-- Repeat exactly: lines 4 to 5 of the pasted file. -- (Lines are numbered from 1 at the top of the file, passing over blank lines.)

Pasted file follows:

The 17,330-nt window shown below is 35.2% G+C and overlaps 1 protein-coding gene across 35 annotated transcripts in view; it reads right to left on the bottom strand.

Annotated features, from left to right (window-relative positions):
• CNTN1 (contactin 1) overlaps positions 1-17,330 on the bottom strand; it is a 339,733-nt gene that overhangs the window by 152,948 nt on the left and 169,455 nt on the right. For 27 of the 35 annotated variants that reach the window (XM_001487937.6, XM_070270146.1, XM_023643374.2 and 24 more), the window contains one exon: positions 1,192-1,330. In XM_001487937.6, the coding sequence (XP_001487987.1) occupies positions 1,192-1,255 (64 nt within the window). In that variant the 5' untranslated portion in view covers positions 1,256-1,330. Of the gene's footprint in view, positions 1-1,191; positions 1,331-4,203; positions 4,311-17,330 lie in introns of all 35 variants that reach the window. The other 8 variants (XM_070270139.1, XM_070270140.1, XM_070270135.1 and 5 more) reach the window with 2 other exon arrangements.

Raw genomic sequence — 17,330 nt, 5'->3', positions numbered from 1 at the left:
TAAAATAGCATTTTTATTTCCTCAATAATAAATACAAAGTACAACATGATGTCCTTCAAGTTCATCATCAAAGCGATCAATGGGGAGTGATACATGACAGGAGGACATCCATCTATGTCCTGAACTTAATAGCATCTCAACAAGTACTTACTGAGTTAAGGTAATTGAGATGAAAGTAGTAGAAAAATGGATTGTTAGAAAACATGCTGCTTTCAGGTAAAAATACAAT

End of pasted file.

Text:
Raw genomic sequence — 17,330 nt, 5'->3', positions numbered from 1 at the left:
TAAAATAGCATTTTTATTTCCTCAATAATAAATACAAAGTACAACATGATGTCCTTCAAGTTCATCATCAAAGCGATCAATGGGGAGTGATACATGACAGGAGGACATCCATCTATGTCCTGAACTTAATAGCATCTCAACAAGTACTTACTGAGTTAAGGTAATTGAGATGAAAGTAGTAGAAAAATGGATTGTTAGAAAACATGCTGCTTTCAGGTAAAAATACAAT